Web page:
Sunday, 26 August 2018


Sky (1975) title screen
Made by HTV West - who were also responsible for such wyrd wonders as 'Children of the Stones', 'Into the Labyrinth', 'Arthur of the Britons' and 'Robin of Sherwood' - 'Sky' is the story of a young man with solid blue eyes and strange powers found, buried under some leaves, in the woods who turns out to be a traveller from another time and dimension who has landed in 1970's Britain by mistake (as if anyone would go there on purpose).  Needing to find the 'Juganet' (a circle of power) that will enable him to complete his journey he co-opts the help of a trio of kids but ranged against them are the forces of nature in the shape of trees (leaves seem to particularly dislike him), wildlife and a spontaneously generated 'human' named Ambrose Goodchild (Robert Eddison) as the Earth tries to rid itself of this anomaly.

Sky uses his powers to stop Arby from leaving the cave.
Sky - the character - is an utterly alien presence who considers himself almost a god and views his helpers with a disdain bordering on contempt which makes him difficult to like.  We assume his motives are pure - he is the title character after all - but his manner is less than endearing.  Marc Harrison plays him with an ethereal otherworldliness that keeps him above and beyond his mortal helpers.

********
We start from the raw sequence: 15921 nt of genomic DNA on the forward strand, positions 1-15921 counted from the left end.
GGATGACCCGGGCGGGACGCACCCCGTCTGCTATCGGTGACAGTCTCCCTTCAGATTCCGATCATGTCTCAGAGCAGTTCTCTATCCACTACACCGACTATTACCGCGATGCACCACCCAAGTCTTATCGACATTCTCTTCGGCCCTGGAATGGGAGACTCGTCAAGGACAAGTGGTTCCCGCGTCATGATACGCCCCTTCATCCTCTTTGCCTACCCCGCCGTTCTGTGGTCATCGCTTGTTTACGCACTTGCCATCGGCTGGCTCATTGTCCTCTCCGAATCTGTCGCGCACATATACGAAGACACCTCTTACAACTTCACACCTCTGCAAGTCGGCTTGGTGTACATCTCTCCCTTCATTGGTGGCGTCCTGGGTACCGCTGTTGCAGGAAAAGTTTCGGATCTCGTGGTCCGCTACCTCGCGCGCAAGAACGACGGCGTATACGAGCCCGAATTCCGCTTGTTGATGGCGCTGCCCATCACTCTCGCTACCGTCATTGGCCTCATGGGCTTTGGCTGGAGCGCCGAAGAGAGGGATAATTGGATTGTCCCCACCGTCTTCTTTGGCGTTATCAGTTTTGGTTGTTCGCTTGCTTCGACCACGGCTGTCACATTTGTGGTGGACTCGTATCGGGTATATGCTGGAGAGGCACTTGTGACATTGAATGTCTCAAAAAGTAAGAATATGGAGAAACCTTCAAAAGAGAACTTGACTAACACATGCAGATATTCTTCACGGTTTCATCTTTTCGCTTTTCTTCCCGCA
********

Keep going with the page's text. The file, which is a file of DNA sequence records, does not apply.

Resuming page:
Written by the Doctor Who writing team of Bob Baker and Dave Martin the show is unapologetically odd. It makes no bones of it's contempt for the short-sightedness and self-destructive nature of contemporary society and like many of it's contemporaries it has at its core an ecological and almost neo-pagan sensibility that revolves around earth magic and, of course, ancient stone monuments.

Sky (1975) stonehenge
There are some definite pacing issues and it certainly could have benefited from trimming off an episode but it is, on the whole, a wonderfully disconcerting watch and another in that great 1970s tradition of making shows for kids that had the power to actually terrify them.  Scenes of Sky and his cohort being attacked by plants and animals soundtracked with a tumultuous, synthesised, atonal, sonic squall (courtesy of Eric Wetherell) are still as effective as they were 43 years ago and the series remains as disturbingly strange and enjoyable as it ever was.

Buy it here - Sky - The Complete Series [DVD] - or watch it below.


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